On the dim altar burned continually,
In token that the House was evermore
Watching to God. Religious men were they ;
Nor would their reason, tutored to aspire
Above this transitory world, allow
That there should pass a moment of the year,
When in their land the Almighty's service ceased.

Triumph who will in these profaner rites
Which we, a generation self-extolled,
As zealously perform! I cannot share
His proud complacency :-yet do I exult,
Casting reserve away, exult to see
An intellectual mastery exercised
O'er the blind elements; a purpose given,
A perseverance fed; almost a soul
Imparted—to brute matter. I rejoice,
Measuring the force of those gigantic powers

That, by the thinking mind, have been compelled
To serve the will of feeble-bodied Man.
For with the sense of admiration blends
The animating hope that time may come
When, strengthened, yet not dazzled, by the might
Of this dominion over nature gained,
Men of all lands shall exercise the same
In due proportion to their country's need;
Learning, though late, that all true glory rests,
All praise, all safety, and all happiness,
Upon the moral law. Egyptian Thebes,
Tyre, by the margin of the sounding waves,
Palmyra, central in the desert, fell;
And the Arts died by which they had been raised.

- Call Archimedes from his buried tomb
Upon the grave of vanished Syracuse,
And feelingly the Sage shall make report
How insecure, how baseless in itself,
Is the Philosophy whose sway depends
On mere material instruments ;-how weak
Those arts, and high inventions, if unpropped
By virtue.--He, sighing with pensive grief,
Amid his calm abstractions, would admit
That not the slender privilege is theirs
To save themselves from blank forgetfulness !"

When from the Wanderer's lips these words had fallen, I said, " And, did in truth those vaunted Arts Possess such privilege, how could we escape Sadness and keen regret, we who revere, And would preserve as things above all price, The old domestic morals of the land, Her simple manners, and the stable worth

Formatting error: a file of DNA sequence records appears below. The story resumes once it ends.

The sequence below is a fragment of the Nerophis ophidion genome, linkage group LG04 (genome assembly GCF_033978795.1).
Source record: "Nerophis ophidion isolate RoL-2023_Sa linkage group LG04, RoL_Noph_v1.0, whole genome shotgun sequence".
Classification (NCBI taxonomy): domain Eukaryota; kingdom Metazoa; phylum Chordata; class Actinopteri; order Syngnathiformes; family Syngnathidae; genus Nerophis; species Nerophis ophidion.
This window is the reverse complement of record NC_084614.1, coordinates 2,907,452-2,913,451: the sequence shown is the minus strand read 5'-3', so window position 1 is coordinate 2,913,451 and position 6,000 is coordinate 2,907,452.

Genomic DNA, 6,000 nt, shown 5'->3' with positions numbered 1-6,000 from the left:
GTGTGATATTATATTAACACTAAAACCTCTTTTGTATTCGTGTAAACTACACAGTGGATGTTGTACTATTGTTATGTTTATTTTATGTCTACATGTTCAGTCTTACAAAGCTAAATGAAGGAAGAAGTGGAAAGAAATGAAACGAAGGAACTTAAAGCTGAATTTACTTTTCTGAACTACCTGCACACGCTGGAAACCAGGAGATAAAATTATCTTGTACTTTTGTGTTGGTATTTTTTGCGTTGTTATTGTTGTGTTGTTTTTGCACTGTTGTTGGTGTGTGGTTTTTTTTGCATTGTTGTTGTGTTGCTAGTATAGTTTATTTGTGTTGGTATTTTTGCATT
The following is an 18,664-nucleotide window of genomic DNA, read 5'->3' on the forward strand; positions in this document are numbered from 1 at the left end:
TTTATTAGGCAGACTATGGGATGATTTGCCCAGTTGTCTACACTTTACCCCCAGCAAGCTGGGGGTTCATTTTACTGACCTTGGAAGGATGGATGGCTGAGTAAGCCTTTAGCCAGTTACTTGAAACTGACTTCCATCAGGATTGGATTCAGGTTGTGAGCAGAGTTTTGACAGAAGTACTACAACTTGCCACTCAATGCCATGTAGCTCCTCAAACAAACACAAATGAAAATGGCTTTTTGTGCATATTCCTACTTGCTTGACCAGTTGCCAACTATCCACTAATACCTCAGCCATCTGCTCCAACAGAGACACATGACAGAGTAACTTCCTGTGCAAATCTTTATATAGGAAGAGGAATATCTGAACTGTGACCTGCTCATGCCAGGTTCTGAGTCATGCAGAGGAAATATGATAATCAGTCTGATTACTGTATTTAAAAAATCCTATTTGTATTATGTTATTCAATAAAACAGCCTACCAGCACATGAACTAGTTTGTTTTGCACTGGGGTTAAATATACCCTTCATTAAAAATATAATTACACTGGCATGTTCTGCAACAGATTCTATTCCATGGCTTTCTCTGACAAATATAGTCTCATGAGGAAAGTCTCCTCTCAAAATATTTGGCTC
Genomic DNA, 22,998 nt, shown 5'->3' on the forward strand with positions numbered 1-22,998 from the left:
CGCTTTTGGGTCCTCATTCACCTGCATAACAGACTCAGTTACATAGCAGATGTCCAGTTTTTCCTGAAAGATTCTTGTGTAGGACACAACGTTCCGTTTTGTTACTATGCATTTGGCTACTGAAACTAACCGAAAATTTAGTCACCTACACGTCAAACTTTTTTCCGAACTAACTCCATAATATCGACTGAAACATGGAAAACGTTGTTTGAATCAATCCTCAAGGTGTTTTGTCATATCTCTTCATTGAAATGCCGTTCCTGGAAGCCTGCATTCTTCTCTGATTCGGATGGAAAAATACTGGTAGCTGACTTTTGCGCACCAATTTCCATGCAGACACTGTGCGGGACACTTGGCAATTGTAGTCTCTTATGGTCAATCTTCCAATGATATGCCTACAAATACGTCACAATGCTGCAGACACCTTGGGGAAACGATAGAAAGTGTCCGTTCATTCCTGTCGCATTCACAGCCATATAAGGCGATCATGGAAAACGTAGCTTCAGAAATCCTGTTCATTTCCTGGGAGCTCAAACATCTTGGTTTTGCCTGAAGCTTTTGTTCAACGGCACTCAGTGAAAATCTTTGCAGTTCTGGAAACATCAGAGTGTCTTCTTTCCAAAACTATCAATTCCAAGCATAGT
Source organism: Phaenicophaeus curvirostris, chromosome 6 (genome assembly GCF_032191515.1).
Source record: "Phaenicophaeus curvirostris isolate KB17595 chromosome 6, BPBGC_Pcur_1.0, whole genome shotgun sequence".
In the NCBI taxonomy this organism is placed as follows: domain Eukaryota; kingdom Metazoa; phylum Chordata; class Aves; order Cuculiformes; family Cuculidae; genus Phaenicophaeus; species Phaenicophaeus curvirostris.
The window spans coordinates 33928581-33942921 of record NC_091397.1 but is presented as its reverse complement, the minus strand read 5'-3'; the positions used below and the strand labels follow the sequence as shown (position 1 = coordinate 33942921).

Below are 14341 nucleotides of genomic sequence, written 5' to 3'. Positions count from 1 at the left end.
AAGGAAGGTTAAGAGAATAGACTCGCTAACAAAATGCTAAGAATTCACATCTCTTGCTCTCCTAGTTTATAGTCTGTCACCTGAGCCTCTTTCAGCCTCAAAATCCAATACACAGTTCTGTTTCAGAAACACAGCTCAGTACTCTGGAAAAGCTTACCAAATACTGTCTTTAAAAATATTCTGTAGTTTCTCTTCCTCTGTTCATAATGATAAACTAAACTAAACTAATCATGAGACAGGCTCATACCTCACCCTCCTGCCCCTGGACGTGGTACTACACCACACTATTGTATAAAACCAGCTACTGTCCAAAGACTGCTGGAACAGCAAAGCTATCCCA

That dignified and cheered a low estate?
Oh! where is now the character of peace,
Sobriety, and order, and chaste love,
And honest dealing, and untainted speech,
And pure good-will, and hospitable cheer;
That made the very thought of country-life
A thought of refuge, for a mind detained
Reluctantly amid the bustling crowd ?
Where now the beauty of the sabbath kept
With conscientious reverence, as a day
By the almighty Lawgiver pronounced
Holy and blest ? and where the winning grace
Of all the lighter ornaments attached
To time and season, as the


rolled round ?”

«Fled!” was the Wanderer's passionate response,
“Fled utterly! or only to be traced
In a few fortunate retreats like this;
Which I behold with trembling, when I think
What lamentable change, a year—a month-
May bring ; that brook converting as it runs
Into an instrument of deadly bane
For those, who, yet untempted to forsake
The simple occupations of their sires,
Drink the pure water of its innocent stream
With lip almost as pure.—Domestic bliss
(Or call it comfort, by a humbler name,)
How art thou blighted for the poor

Man's heart!
Lo! in such neighbourhood, from morn to eve,
The habitations empty! or perchance
The Mother left alone,-no helping hand
To rock the cradle of her peevish babe;
No daughters round her, busy at the wheel,